Scotland Yard will remain silent over claims that undercover officers spied on Hillsborough campaigners "to protect national security and undercover police tactics", the force has said.
It refused a Freedom of Information request by the magazine Private Eye for files on the Hillsborough Justice Campaign and the Hillsborough Family Support Group amid claims the campaigners were put under surveillance.
The force has a policy to neither confirm nor deny what police moles have been up to, in a bid to protect officers who work undercover.
It said in a statement: "We have been asked in recent days whether undercover officers were deployed into the Hillsborough campaign.
"We replied that we will neither confirm nor deny details of the deployment of undercover officers. This is a long-established practice to avoid criminals targeted for undercover operations drawing conclusions if we were to give negative answers in some cases but not comment in others.
"Once we start denying false or incorrect allegations, our silence in other cases could be taken as a confirmation, and that could be very damaging and dangerous for those who risk their lives to combat organised and serious criminality.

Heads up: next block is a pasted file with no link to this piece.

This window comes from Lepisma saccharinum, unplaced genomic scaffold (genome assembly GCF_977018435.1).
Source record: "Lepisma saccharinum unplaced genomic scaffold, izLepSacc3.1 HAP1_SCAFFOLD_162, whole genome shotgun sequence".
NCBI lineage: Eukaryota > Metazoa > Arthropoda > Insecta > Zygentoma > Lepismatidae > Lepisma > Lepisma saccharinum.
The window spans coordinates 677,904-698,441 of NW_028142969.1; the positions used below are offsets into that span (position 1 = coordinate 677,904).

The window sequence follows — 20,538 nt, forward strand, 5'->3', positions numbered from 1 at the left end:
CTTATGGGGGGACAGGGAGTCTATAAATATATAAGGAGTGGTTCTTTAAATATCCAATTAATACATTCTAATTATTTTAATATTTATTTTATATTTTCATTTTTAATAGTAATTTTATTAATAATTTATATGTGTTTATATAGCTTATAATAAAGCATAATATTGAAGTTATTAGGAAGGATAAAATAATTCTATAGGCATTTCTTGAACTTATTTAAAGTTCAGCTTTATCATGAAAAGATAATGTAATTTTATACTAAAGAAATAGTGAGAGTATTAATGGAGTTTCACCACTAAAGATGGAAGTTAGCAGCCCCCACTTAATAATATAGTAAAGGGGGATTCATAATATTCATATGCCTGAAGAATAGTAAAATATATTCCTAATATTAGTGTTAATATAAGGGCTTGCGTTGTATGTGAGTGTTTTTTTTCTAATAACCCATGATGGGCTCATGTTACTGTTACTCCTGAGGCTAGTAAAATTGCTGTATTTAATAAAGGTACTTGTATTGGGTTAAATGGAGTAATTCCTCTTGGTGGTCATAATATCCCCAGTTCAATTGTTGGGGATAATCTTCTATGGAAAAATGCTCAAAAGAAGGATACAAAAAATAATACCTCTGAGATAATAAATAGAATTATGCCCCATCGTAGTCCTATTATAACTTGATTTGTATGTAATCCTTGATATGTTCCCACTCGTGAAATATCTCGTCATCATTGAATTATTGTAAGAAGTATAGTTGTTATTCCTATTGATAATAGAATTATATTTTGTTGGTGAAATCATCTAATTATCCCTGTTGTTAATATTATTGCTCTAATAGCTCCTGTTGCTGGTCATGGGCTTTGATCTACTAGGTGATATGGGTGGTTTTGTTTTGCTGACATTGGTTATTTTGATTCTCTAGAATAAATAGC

"The 'neither confirm nor deny' policy is a practice we also follow in the courts when asked whether an individual was an informant or an undercover officer, and judges have accepted its legitimacy in the interests of the wider public good.
"It may look strange in an era of greater transparency and accountability, but we believe this principle continues to protect those who take the greatest risks on all our behalf."
Scotland Yard said the Private Eye request was refused to protect tactics.
"We would like to explain that the reason why under the Freedom of Information Act, we could not provide an answer, was to protect national security and undercover police tactics. The language used was relevant to those issues and was not a comment upon any of the Hillsborough Groups.
"We note that no-one has drawn to our attention any evidence that has been published to suggest that undercover officers were deployed over Hillsborough."
The "neither confirm nor deny" approach prompted anger among bereaved parents trying to discover whether their dead children's names had been used by undercover officers.
Last summer Jules Carey, solicitor for Barbara Shaw who believes that her son Rod Richardson's name was used, said she felt her complaint to Scotland Yard had been "swept under the carpet''.
A report found that the names of 42 dead children were used by officers trying to create watertight false identities.